December 10, 2022

A malaria vaccine could make the disease worse

So much money invested in a cure for cancer; so little into a cure for malaria. This is the scenario which is sometimes used as a stick to beat a one-eyed focus on the health of baby-boomers in the developing world.

So much money invested in a cure for cancer; so little into a cure for malaria. This is the scenario which is sometimes used as a stick to beat a one-eyed focus on the health of baby-boomers in the developing world. But finding a cure for the mosquito-borne disease is more difficult than it might seem.

According to an article in PLoS Biology, a malaria vaccine could drive the evolution of even more virulent pathogens.  Andrew Read, the director of the Center for Infectious Disease Dynamics at Penn State University, points out that malaria parasites which escape the effects of a vaccine evolve to dodge an attack by the immune system.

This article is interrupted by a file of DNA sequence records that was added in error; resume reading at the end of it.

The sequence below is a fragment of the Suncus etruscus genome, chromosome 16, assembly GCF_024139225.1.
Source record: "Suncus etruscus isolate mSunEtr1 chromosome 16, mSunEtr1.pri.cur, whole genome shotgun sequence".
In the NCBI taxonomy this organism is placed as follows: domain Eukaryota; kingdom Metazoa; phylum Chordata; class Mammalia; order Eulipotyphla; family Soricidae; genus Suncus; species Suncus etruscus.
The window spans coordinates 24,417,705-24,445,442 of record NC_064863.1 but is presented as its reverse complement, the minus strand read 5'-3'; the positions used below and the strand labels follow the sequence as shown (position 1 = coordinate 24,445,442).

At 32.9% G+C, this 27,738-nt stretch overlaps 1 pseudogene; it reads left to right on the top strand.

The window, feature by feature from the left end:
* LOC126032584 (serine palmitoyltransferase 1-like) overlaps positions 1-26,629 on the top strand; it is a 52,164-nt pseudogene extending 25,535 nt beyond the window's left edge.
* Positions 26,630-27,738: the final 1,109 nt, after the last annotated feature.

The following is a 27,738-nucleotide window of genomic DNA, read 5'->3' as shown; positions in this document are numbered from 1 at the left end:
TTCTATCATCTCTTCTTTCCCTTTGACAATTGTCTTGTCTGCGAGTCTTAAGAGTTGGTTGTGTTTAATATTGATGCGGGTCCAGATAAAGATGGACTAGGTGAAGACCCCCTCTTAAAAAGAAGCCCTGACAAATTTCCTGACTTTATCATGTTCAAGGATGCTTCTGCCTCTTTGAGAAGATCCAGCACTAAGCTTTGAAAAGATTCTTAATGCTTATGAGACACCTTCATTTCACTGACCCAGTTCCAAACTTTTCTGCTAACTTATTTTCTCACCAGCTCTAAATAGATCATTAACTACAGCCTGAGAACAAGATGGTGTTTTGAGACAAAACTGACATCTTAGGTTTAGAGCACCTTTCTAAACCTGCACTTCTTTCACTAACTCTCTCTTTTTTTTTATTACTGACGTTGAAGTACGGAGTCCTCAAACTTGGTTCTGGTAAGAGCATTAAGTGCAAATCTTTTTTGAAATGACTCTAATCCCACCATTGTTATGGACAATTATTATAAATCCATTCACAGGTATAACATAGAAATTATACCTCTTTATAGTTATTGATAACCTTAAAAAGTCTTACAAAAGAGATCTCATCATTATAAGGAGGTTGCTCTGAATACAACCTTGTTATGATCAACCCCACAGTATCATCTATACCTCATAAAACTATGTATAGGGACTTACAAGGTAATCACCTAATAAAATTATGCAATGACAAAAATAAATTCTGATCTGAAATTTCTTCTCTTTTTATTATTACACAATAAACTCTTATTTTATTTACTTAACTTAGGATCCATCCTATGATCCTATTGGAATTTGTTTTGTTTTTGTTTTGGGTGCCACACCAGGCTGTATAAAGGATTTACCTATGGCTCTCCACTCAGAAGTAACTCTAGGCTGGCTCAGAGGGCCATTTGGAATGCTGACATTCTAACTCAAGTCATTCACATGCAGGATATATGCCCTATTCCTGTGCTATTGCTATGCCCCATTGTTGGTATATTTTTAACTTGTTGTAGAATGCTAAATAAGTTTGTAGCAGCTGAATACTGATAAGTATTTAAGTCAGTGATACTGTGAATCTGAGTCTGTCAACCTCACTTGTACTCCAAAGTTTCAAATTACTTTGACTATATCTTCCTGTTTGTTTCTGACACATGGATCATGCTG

When this theory was tested on mice who had beome immune by natural infection, the parasites did become more virulent. “The parasites get nastier when we evolve them through vaccinated mice,” says Read. “They do more damage in unvaccinated mice after evolving through the vaccinated ones.”

However, Read stresses that the results may not be the same in humans. “We don’t know what might happen,” he says. “My point is we need to figure it out.” ~ New Scientist, July 31

BELOW: Andrew Read on the evolution of malaria parasites

Michael Cook
Creative commons
developing world health
malaria
public health